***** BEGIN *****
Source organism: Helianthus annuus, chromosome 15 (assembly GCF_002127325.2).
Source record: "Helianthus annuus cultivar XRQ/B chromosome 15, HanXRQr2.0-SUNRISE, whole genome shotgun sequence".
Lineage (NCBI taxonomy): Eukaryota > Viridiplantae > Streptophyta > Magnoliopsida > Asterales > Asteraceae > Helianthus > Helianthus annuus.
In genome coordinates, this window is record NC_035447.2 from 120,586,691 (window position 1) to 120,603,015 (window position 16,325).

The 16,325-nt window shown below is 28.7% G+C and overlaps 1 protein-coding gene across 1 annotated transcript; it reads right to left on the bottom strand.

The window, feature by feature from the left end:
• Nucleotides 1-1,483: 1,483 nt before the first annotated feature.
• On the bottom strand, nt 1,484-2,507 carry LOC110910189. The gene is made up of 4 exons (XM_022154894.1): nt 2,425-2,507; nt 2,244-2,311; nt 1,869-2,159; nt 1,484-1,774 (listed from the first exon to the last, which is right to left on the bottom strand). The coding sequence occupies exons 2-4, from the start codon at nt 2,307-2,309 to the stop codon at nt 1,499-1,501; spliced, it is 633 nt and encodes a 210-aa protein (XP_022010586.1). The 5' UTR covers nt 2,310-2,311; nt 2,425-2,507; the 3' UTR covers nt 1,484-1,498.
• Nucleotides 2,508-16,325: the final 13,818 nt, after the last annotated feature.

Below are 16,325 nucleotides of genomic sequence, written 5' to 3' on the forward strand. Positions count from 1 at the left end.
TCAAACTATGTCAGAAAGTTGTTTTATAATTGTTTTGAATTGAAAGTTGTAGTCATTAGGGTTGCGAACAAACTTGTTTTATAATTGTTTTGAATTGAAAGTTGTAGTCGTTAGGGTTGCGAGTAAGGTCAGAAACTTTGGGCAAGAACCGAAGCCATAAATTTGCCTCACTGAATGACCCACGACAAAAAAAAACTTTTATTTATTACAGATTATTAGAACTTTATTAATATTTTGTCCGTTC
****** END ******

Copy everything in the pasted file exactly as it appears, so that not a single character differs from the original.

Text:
Source organism: Helianthus annuus, chromosome 15 (assembly GCF_002127325.2).
Source record: "Helianthus annuus cultivar XRQ/B chromosome 15, HanXRQr2.0-SUNRISE, whole genome shotgun sequence".
Lineage (NCBI taxonomy): Eukaryota > Viridiplantae > Streptophyta > Magnoliopsida > Asterales > Asteraceae > Helianthus > Helianthus annuus.
In genome coordinates, this window is record NC_035447.2 from 120,586,691 (window position 1) to 120,603,015 (window position 16,325).

The 16,325-nt window shown below is 28.7% G+C and overlaps 1 protein-coding gene across 1 annotated transcript; it reads right to left on the bottom strand.

The window, feature by feature from the left end:
• Nucleotides 1-1,483: 1,483 nt before the first annotated feature.
• On the bottom strand, nt 1,484-2,507 carry LOC110910189. The gene is made up of 4 exons (XM_022154894.1): nt 2,425-2,507; nt 2,244-2,311; nt 1,869-2,159; nt 1,484-1,774 (listed from the first exon to the last, which is right to left on the bottom strand). The coding sequence occupies exons 2-4, from the start codon at nt 2,307-2,309 to the stop codon at nt 1,499-1,501; spliced, it is 633 nt and encodes a 210-aa protein (XP_022010586.1). The 5' UTR covers nt 2,310-2,311; nt 2,425-2,507; the 3' UTR covers nt 1,484-1,498.
• Nucleotides 2,508-16,325: the final 13,818 nt, after the last annotated feature.

Below are 16,325 nucleotides of genomic sequence, written 5' to 3' on the forward strand. Positions count from 1 at the left end.
TCAAACTATGTCAGAAAGTTGTTTTATAATTGTTTTGAATTGAAAGTTGTAGTCATTAGGGTTGCGAACAAACTTGTTTTATAATTGTTTTGAATTGAAAGTTGTAGTCGTTAGGGTTGCGAGTAAGGTCAGAAACTTTGGGCAAGAACCGAAGCCATAAATTTGCCTCACTGAATGACCCACGACAAAAAAAAACTTTTATTTATTACAGATTATTAGAACTTTATTAATATTTTGTCCGTTC